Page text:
Good news: the Ninth Circuit ruled yesterday that school districts can ban homophobic t-shirts. And the right wing of the court isn't happy at all:
Five conservative federal appeals court judges accused their colleagues of promoting censorship Monday after the court refused to reconsider an appeal by a Southern California student barred by his high school from wearing an anti-gay T-shirt to class.To put that 'debatable public questions' remark in context, here's what the t-shirt says:
"School administrators are now free to give one side of debatable public questions a free pass while muzzling voices raised in opposition,'' Judge Diarmuid O'Scannlain said in an opinion also signed by the four other dissenters on the Ninth U.S. Circuit Court of Appeals in San Francisco.
The front of Harper's shirt read, "Be ashamed, our school embraced what God has condemned.'' The back read, "Homosexuality is shameful,'' followed by a biblical citation.Lovely.
Gay marriage is a 'debatable public question'. Anti-discrimination laws are a 'debatable public question'. Hate crime laws are a 'debatable public question'. Someone's existence is not. Race is not a 'debatable public question (imagine a t-shirt reading "Blackness is shameful"), gender is not a 'debatable public question', and sexual orientation is not a 'debatable public question'. In other words, O'Scannlain is completely full of shit.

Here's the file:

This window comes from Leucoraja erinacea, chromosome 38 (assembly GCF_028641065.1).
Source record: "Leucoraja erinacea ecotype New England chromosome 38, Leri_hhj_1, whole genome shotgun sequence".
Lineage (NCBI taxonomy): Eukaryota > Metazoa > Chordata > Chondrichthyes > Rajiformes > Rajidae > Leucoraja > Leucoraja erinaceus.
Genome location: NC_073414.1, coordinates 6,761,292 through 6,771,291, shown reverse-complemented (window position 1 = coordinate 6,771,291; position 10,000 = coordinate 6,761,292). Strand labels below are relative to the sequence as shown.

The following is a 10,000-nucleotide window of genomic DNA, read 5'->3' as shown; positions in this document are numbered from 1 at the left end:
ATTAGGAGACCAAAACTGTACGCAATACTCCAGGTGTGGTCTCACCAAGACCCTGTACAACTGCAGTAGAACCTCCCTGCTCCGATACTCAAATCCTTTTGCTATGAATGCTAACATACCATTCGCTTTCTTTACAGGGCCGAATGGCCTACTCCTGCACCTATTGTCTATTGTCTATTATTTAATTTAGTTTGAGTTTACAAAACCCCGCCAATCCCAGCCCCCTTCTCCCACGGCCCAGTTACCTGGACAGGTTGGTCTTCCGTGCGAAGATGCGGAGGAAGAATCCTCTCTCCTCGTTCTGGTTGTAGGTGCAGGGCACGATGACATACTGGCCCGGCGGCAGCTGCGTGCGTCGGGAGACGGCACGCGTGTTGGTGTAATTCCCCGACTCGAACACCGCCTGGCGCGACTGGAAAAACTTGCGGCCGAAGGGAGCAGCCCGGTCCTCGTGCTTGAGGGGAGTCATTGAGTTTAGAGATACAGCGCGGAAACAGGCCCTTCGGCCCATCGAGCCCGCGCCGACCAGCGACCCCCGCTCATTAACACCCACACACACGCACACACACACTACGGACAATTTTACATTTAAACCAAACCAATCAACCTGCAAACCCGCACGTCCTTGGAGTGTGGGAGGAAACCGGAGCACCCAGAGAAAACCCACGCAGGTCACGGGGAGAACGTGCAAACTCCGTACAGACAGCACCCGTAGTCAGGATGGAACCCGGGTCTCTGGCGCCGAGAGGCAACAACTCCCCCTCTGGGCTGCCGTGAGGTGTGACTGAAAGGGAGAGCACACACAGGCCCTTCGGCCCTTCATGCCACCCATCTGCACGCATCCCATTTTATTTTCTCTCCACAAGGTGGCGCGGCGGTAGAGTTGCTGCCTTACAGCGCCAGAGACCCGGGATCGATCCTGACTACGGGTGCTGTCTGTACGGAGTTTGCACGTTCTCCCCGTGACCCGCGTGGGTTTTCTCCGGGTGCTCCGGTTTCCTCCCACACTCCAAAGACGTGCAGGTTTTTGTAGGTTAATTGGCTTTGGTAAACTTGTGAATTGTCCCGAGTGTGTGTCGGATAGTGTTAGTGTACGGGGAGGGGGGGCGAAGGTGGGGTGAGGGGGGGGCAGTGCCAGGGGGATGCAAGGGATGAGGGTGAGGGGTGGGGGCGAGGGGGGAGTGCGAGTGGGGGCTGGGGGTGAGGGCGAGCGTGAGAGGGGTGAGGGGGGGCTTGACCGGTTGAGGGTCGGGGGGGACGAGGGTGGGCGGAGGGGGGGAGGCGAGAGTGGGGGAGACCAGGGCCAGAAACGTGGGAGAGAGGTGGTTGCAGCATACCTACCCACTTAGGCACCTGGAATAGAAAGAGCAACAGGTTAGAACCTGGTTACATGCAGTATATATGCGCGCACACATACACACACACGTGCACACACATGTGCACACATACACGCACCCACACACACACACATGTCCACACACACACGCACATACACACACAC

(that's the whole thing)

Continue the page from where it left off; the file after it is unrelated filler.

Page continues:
Now, I'll admit that I do get uneasy in cases where civil rights collide with first amendment rights. This case, though, seems to me to be analogous to 'hostile environment' harassment cases, which recognize that to permit pervasive hostility against women (or racial or ethnic minorities or whatever) is to engage in discrimination. This is a case where words have potentially dire consequences. The sentiment on the t-shirt is so viciously hostile, and (I assume) shared by enough of the school population, that were it given free rein it could make school life impossible for the gay (or gay-friendly) students.
Which is kind of the intent: a school free of students the bigots deem 'shameful', whether they are forced to drop out or driven to suicide or otherwise purged from the ranks.
That's the speech Judge O'Scannlain wants to protect.
Now, I was prepared to give him the benefit of the doubt; I can respect principle even when I disagree with the conclusions. As it turns out, though, O'Scannlain is hardly the First Amendment absolutist he sounds like in his dissenting opinion. In the past, he has argued against free speech rights for performance artists and government whistleblowers, and in favor of free speech rights for potentially violent anti-abortion fanatics and landlords who discriminate on the basis of religion.
In other words, he's an activist judge who pretty much rules as an ideological conservative, and principle be damned. Just the sort of disgraceful behavior that, if he keeps it up, will probably get him appointed to SCOTUS.
[That's all, folks]